Maria Elisa Sabatini & Susanna Chiocca, British Journal of Cancer, 11 November 2019
The human papillomavirus (HPV) family includes more than 170 different types of virus that infect stratified epithelium. High-risk HPV is well established as the primary cause of cervical cancer, but in recent years, a clear role for this virus in other malignancies is also emerging.
Indeed, HPV plays a pathogenic role in a subset of head and neck cancers—mostly cancers of the oropharynx—with distinct epidemiological, clinical and molecular characteristics compared with head and neck cancers not caused by HPV.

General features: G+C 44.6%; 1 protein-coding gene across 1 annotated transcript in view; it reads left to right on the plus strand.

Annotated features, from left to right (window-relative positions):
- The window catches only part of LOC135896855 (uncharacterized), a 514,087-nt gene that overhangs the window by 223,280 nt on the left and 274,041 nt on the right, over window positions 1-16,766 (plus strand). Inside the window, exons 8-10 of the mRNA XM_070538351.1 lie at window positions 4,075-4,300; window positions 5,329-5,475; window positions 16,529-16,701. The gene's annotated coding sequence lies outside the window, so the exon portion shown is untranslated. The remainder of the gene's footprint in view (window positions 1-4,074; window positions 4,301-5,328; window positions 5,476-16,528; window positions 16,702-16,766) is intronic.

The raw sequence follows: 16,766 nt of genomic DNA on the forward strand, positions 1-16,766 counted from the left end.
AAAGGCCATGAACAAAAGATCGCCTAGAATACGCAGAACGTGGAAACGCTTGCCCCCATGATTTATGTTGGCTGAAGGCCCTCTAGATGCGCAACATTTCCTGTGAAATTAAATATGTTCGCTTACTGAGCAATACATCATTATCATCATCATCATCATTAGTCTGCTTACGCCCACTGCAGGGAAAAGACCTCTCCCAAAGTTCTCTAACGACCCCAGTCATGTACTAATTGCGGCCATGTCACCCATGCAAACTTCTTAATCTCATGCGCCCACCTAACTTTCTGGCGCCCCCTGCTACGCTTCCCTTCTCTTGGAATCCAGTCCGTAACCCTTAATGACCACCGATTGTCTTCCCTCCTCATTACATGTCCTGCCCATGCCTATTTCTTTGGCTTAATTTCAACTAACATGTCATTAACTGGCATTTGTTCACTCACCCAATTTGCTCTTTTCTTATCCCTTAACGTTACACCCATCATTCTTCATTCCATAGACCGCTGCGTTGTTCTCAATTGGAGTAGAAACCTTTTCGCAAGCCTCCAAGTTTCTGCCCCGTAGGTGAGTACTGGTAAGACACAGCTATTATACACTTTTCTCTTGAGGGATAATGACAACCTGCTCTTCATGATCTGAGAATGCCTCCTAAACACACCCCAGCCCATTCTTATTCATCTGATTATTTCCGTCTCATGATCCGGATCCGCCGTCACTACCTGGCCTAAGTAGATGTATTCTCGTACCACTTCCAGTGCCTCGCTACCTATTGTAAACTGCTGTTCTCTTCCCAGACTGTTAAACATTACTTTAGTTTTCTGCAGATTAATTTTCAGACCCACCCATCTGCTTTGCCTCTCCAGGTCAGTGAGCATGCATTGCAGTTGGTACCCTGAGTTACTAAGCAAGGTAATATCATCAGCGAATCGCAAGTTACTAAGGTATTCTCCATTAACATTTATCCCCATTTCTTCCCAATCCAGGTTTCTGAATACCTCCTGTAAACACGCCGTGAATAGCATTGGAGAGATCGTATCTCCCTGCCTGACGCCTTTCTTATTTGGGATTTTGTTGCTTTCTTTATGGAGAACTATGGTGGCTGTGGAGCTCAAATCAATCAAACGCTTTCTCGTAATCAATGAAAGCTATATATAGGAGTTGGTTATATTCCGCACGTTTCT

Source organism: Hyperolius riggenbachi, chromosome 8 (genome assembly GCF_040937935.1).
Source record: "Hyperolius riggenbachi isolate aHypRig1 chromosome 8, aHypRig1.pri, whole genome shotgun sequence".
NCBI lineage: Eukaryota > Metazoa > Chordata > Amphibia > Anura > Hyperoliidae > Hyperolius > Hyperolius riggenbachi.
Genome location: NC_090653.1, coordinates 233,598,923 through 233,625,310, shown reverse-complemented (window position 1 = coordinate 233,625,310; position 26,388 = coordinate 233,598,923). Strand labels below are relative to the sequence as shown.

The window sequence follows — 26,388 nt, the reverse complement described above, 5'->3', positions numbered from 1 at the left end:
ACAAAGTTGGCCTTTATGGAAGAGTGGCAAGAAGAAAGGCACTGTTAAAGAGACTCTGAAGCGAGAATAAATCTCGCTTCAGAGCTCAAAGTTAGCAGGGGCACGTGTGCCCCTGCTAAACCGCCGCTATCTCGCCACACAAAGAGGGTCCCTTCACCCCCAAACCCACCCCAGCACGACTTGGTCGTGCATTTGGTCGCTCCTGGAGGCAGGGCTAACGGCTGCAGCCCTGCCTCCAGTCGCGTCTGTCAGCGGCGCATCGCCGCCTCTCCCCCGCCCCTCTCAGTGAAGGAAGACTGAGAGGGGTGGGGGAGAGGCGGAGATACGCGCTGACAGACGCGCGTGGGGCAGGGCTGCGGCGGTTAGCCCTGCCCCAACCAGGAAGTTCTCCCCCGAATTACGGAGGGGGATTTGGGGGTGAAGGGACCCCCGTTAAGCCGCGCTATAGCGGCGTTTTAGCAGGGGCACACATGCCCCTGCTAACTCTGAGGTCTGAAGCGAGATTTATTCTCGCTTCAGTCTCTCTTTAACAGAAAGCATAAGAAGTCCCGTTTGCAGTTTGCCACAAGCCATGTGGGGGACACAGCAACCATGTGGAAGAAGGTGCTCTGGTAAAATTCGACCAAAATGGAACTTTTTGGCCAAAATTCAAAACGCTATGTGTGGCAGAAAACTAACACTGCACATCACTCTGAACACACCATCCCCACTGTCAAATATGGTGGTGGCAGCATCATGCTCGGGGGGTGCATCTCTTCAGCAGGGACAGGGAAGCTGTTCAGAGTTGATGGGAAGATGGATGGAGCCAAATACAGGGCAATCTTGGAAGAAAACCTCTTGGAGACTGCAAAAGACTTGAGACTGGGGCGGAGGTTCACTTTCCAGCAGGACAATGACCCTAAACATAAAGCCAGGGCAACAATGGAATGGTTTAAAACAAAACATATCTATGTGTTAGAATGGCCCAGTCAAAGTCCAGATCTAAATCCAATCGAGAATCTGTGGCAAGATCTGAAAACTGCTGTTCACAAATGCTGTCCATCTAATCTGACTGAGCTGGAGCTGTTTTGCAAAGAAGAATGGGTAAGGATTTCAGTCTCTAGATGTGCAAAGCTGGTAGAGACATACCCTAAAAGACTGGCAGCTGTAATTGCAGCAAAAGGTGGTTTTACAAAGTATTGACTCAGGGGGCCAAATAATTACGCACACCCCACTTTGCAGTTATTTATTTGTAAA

This review summarises our current understanding of HPV in these cancers, specifically detailing HPV infection in head and neck cancers within different racial/ethnic subpopulations, and the differences in various aspects of these diseases between women and men.
Finally, we provide an outlook for this disease, in terms of clinical management, and consider the issues of ‘diagnostic biomarkers’ and targeted therapies.
Originally published: https://www.nature.com/articles/s41416-019-0602-7